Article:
Thursday, June 26, 2008

An individual right, affirmed

This morning, the U.S. Supreme Court ruled that the District of Columbia's oppressive ban on handguns violates individual citizens' right to keep and bear arms, a right guaranteed by Amendment II of the Constitution for the United States of America.

For millions of law-abiding gun owners, these are the words we've been waiting to hear:

"In sum, we hold that the District’s ban on handgun possession in the home violates the Second Amendment, as does its prohibition against rendering any lawful firearm in the home operable for the purpose of immediate self-defense."

"...the enshrinement of constitutional rights necessarily takes certain policy choices off the table. These include the absolute prohibition of handguns held and used for self-defense in the home. Undoubtedly some think that the Second Amendment is outmoded in a society where our standing army is the pride of our Nation, where well-trained police forces provide personal security, and where gun violence is a serious problem. That is perhaps debatable, but what is not debatable is that it is not the role of this Court to pronounce the Second Amendment extinct." (Justice Scalia, writing for the majority)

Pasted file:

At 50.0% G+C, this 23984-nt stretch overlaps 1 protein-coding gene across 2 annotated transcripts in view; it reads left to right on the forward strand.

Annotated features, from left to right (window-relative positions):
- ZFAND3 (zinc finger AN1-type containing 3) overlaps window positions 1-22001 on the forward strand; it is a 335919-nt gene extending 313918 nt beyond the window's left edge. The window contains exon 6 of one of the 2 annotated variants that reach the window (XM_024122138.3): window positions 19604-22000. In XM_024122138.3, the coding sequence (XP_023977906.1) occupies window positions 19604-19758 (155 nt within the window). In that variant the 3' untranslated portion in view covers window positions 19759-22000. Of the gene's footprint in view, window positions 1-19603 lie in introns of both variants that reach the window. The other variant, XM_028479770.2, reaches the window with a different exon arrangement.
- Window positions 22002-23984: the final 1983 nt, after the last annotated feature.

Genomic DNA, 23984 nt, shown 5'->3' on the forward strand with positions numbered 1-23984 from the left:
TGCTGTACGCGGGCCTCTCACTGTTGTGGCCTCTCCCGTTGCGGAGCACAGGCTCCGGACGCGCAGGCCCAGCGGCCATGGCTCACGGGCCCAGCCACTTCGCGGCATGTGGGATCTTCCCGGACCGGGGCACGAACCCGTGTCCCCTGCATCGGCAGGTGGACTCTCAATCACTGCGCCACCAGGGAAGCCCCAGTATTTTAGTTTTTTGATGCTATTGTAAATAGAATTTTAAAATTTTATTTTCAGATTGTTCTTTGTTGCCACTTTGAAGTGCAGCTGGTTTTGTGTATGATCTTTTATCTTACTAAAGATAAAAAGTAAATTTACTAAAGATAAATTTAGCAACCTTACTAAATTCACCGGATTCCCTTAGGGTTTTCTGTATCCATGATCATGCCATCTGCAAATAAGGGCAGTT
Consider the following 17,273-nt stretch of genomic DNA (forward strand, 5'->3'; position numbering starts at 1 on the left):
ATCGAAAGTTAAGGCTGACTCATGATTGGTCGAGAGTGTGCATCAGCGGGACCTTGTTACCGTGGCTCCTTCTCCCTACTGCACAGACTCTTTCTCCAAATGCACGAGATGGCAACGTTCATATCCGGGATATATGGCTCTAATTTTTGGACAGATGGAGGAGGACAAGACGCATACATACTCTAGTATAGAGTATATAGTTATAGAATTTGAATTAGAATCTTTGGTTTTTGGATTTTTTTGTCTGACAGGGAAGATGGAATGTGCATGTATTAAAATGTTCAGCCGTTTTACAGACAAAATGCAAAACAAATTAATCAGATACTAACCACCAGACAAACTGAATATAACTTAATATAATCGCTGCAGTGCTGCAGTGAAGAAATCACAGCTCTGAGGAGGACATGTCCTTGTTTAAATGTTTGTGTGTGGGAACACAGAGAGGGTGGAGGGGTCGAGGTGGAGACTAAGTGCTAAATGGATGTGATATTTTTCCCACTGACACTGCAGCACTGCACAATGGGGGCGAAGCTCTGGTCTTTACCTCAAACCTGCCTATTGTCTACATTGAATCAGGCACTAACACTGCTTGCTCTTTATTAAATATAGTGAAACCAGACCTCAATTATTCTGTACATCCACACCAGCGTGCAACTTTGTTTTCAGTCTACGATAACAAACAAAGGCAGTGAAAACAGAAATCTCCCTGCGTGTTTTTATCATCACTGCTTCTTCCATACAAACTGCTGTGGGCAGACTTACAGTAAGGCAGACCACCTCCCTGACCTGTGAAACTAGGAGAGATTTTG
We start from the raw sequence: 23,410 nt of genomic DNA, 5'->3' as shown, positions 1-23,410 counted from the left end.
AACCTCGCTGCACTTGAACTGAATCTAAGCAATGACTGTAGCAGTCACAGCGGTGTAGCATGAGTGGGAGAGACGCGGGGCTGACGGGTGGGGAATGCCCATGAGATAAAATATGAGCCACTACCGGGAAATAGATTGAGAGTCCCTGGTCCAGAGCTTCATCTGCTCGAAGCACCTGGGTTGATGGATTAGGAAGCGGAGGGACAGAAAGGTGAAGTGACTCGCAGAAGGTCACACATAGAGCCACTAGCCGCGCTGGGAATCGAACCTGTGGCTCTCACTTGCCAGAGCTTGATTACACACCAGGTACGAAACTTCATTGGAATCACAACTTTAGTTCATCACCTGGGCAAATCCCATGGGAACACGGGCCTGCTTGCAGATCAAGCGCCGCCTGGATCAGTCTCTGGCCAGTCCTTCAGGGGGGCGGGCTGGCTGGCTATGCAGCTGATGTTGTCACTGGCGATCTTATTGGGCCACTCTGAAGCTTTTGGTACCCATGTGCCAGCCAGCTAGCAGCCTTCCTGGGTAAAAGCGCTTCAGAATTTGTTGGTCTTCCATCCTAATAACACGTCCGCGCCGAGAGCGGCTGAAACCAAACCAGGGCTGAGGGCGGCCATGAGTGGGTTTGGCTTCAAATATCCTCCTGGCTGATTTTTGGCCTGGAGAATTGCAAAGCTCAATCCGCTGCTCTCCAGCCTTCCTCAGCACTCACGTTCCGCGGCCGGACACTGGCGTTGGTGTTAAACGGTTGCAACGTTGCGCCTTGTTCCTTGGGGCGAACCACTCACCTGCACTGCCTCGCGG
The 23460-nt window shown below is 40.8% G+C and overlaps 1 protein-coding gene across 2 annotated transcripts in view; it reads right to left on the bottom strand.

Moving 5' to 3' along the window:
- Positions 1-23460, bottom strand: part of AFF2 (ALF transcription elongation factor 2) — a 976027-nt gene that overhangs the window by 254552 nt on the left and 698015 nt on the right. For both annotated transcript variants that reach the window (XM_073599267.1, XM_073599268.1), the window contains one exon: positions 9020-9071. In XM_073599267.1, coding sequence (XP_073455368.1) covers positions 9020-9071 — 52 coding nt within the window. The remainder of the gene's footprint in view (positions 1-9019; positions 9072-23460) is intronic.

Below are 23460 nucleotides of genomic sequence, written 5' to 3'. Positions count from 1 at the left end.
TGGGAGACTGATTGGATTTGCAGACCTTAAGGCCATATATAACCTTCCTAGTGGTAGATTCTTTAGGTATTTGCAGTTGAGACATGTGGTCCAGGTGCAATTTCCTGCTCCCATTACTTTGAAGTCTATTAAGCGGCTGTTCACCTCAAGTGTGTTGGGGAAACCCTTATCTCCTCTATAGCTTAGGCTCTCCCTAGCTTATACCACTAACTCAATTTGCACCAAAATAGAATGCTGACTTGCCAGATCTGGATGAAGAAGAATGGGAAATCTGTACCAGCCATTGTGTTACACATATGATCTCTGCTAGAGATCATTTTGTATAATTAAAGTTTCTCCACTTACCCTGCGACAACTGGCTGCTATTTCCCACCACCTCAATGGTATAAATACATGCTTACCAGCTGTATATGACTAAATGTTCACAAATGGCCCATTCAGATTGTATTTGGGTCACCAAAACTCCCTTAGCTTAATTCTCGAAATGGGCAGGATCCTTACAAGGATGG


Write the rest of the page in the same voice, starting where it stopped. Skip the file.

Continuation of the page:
Such an affirmation is unprecedented -- this is the first time that the high court has addressed "the right of the people to keep and bear arms" as an individual right.

It's important to note that the Court left room for "reasonable restrictions" (so-called):

"Although we do not undertake an exhaustive historical analysis today of the full scope of the Second Amendment, nothing in our opinion should be taken to cast doubt on longstanding prohibitions on the possession of firearms by felons and the mentally ill, or laws forbidding the carrying of firearms in sensitive places such as schools and government buildings, or laws imposing conditions and qualifications on the commercial sale of arms." (Justice Scalia, writing for the majority)

Some gun owners will look at that aspect of the opinion, along with the narrow 5-4 majority and other factors, and characterize the ruling as something short of a win.


There's the old story about a lifeguard who braved crashing waves to rescue a small boy floundering in the surf. When he brought the child, safe and sound, back to his mother's loving arms, she sneered, "He had a hat."

I refuse to look at Heller like the mom looked at the lifeguard.

Viewed in the bright light of realism, we've claimed a significant victory -- what we could win today, we won. Practically speaking, the Court's decision compels the anti-gun crowd to cede valuable leverage to those of us who cherish our Constitutional right to keep and bear arms.

So today, we celebrate.

Tomorrow, we go back to work, because those who seek to rob us of our Second Amendment rights won't be taking the day off -- we can be absolutely sure of that.

District of Columbia v. Heller (07-290) (pdf)
Fulcrum: DC v. Heller